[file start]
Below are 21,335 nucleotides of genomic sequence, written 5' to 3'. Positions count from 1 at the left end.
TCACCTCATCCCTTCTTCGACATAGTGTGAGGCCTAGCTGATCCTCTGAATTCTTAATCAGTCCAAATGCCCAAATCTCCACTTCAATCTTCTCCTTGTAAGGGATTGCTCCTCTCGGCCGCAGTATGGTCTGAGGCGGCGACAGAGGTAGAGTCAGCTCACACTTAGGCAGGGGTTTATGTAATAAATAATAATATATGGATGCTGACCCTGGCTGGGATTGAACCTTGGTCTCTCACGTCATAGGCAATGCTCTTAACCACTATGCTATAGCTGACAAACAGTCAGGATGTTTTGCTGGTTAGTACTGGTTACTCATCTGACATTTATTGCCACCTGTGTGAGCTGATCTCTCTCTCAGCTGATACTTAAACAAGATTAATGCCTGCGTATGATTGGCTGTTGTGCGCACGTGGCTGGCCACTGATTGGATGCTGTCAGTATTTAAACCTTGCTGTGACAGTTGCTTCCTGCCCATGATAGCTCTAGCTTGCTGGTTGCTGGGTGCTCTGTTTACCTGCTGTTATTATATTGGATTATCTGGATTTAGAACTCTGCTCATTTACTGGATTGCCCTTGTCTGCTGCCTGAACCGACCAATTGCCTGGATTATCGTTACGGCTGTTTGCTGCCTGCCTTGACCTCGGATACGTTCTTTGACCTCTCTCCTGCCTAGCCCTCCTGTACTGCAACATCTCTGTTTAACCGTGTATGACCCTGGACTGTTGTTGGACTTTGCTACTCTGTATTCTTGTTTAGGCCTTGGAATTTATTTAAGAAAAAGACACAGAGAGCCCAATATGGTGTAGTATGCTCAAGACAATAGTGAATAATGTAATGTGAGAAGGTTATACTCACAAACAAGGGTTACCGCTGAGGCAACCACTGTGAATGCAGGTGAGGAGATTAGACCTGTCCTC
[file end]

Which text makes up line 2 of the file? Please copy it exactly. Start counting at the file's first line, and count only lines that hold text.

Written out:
TCACCTCATCCCTTCTTCGACATAGTGTGAGGCCTAGCTGATCCTCTGAATTCTTAATCAGTCCAAATGCCCAAATCTCCACTTCAATCTTCTCCTTGTAAGGGATTGCTCCTCTCGGCCGCAGTATGGTCTGAGGCGGCGACAGAGGTAGAGTCAGCTCACACTTAGGCAGGGGTTTATGTAATAAATAATAATATATGGATGCTGACCCTGGCTGGGATTGAACCTTGGTCTCTCACGTCATAGGCAATGCTCTTAACCACTATGCTATAGCTGACAAACAGTCAGGATGTTTTGCTGGTTAGTACTGGTTACTCATCTGACATTTATTGCCACCTGTGTGAGCTGATCTCTCTCTCAGCTGATACTTAAACAAGATTAATGCCTGCGTATGATTGGCTGTTGTGCGCACGTGGCTGGCCACTGATTGGATGCTGTCAGTATTTAAACCTTGCTGTGACAGTTGCTTCCTGCCCATGATAGCTCTAGCTTGCTGGTTGCTGGGTGCTCTGTTTACCTGCTGTTATTATATTGGATTATCTGGATTTAGAACTCTGCTCATTTACTGGATTGCCCTTGTCTGCTGCCTGAACCGACCAATTGCCTGGATTATCGTTACGGCTGTTTGCTGCCTGCCTTGACCTCGGATACGTTCTTTGACCTCTCTCCTGCCTAGCCCTCCTGTACTGCAACATCTCTGTTTAACCGTGTATGACCCTGGACTGTTGTTGGACTTTGCTACTCTGTATTCTTGTTTAGGCCTTGGAATTTATTTAAGAAAAAGACACAGAGAGCCCAATATGGTGTAGTATGCTCAAGACAATAGTGAATAATGTAATGTGAGAAGGTTATACTCACAAACAAGGGTTACCGCTGAGGCAACCACTGTGAATGCAGGTGAGGAGATTAGACCTGTCCTC